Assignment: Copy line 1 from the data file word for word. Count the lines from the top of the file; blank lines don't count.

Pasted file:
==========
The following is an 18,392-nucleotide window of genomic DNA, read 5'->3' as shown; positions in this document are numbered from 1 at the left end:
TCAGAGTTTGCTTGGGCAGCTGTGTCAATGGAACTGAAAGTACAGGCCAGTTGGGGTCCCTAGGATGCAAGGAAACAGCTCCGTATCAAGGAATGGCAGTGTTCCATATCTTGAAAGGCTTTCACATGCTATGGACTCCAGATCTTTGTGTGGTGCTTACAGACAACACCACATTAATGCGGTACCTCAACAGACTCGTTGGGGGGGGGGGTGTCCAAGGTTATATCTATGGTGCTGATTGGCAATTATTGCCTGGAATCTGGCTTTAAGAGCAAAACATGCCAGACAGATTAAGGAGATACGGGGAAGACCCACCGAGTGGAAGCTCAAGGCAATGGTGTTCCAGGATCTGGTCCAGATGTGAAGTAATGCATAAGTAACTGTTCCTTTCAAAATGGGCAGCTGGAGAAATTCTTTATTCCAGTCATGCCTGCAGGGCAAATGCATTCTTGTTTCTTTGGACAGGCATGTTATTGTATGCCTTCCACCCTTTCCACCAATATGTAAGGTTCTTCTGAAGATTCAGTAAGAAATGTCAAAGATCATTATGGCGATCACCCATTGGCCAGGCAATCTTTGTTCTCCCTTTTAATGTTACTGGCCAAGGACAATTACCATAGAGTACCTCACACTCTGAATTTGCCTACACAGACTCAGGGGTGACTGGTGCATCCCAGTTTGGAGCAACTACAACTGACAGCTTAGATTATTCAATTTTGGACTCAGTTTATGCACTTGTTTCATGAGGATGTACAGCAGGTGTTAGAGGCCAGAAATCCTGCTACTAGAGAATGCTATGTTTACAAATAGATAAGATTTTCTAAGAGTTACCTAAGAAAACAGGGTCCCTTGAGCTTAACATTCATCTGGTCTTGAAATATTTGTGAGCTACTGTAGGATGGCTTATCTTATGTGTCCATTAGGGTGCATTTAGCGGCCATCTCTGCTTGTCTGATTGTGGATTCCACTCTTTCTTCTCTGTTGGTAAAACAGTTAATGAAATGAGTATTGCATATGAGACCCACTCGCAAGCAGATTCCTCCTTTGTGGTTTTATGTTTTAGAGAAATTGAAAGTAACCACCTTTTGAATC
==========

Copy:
The following is an 18,392-nucleotide window of genomic DNA, read 5'->3' as shown; positions in this document are numbered from 1 at the left end: